Strengthening relationships

Diversity and inclusion is not just the ‘right thing to do’, it is a business imperative 3 and relies heavily on developing and strengthening effective internal and external relationships. Stronger relationships encourage the diversity of thought and innovation required for better performance, decision making and employee engagement 4.

Engaging​ employees

Employee engagement describes the level of emotional commitment an employee has towards the organisation in which they work. While factors that tend to influence engagement vary across authorities, a diverse and inclusive workplace is important—along with leadership, culture and career development—in driving employee engagement. 

Engaged employees are more likely to be productive and innovative, more likely to ‘go the extra mile’, and less likely to leave the organisation. Creating inclusive workplace cultures requires respectful and strong working relationships being built and maintained within organisations.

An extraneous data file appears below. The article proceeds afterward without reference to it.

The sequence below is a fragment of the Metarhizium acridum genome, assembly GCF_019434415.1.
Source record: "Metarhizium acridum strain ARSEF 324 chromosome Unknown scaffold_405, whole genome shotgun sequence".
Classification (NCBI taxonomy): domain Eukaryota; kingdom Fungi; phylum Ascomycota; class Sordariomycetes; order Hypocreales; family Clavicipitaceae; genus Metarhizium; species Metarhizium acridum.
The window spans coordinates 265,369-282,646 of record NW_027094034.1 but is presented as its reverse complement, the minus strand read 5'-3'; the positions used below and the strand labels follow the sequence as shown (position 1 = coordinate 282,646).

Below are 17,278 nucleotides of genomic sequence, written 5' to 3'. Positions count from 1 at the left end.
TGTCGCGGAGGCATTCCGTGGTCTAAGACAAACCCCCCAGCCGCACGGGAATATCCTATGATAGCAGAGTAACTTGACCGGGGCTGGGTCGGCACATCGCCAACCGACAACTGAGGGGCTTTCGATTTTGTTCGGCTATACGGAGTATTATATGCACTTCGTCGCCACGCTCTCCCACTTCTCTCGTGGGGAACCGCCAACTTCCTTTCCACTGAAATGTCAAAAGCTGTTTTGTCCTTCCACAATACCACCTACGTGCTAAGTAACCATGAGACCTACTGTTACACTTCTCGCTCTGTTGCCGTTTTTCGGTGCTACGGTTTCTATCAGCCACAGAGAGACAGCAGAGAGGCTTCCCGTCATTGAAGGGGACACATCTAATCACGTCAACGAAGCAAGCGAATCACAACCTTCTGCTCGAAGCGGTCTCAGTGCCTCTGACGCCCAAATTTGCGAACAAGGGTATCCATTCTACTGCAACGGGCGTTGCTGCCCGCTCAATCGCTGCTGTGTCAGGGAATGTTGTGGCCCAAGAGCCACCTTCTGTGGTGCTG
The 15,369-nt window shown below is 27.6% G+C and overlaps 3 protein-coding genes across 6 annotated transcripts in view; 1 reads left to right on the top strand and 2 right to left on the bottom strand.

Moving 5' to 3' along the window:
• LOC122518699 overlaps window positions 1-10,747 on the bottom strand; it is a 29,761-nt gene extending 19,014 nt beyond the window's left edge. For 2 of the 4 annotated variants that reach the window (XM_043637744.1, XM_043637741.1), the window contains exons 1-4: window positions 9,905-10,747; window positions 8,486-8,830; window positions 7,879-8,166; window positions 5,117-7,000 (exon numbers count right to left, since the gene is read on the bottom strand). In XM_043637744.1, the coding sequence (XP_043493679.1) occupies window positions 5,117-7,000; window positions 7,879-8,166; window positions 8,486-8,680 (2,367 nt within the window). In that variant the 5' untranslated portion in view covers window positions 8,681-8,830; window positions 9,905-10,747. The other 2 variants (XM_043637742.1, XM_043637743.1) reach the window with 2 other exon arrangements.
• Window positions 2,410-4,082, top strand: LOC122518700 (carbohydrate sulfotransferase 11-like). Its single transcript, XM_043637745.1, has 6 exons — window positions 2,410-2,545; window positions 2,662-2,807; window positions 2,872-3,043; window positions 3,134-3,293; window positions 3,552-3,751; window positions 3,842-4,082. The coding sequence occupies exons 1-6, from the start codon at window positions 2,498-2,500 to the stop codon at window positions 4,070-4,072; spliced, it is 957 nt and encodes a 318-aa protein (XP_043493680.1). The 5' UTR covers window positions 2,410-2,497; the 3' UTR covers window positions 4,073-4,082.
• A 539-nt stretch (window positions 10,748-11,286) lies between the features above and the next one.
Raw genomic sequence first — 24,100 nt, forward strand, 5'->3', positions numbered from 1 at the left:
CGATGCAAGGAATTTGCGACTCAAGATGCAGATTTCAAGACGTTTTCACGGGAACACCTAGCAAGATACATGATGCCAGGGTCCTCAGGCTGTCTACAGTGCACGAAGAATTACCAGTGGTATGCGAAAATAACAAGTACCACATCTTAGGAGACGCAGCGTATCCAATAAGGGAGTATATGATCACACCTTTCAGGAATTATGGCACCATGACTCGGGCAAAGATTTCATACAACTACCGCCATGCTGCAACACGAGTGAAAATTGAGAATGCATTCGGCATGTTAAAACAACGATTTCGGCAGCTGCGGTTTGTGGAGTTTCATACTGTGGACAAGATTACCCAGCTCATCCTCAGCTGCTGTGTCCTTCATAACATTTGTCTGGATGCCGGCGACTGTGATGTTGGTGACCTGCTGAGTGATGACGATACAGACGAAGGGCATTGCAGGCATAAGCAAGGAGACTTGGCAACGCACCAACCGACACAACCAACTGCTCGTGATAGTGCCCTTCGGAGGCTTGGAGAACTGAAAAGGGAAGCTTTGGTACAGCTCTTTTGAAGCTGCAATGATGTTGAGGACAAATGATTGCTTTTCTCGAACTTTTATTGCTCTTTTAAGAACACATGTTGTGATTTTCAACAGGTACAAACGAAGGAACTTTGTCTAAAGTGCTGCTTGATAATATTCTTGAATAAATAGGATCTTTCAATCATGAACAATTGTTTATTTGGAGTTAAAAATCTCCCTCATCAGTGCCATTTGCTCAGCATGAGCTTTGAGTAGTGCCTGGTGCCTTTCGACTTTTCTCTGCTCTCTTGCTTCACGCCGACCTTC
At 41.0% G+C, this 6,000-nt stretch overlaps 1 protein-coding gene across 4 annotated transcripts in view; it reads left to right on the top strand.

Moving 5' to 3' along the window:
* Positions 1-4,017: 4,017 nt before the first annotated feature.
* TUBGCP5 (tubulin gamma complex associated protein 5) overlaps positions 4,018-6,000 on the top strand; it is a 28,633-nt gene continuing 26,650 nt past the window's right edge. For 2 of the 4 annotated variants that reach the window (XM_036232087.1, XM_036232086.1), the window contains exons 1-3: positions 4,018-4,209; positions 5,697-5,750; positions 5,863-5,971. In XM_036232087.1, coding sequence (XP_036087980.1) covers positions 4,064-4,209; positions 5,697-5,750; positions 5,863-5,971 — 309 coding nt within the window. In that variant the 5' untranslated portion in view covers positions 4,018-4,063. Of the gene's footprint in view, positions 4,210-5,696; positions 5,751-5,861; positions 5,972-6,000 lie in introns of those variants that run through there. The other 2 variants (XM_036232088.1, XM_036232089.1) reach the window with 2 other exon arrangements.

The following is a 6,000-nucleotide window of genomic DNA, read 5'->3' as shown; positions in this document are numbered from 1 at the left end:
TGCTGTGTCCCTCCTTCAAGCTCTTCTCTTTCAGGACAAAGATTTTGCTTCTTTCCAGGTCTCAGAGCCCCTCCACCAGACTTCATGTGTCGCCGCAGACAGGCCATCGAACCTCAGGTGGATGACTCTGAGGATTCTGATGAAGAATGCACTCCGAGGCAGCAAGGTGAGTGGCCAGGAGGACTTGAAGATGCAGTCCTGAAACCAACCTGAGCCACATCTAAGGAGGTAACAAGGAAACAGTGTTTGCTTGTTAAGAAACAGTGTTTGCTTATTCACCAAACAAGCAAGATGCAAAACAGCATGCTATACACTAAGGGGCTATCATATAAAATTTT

Relationships can be strengthened through training that promotes a shared understanding of the organisation’s commitment to diversity and inclusion. Organisations that effectively capitalise on the strengths of all employees’ differences and unique values are likely to benefit from better engagement.

Measurin​g inclusion

Each year the Commission collects data from a sample of public sector authorities through the Employee perception survey (EPS). Employees’ perceptions are important in measuring employee satisfaction and engagement with their job, their organisation and the sector. The EPS aims to measure inclusion by asking participants to respond to four statements on equity and diversity in their workplace.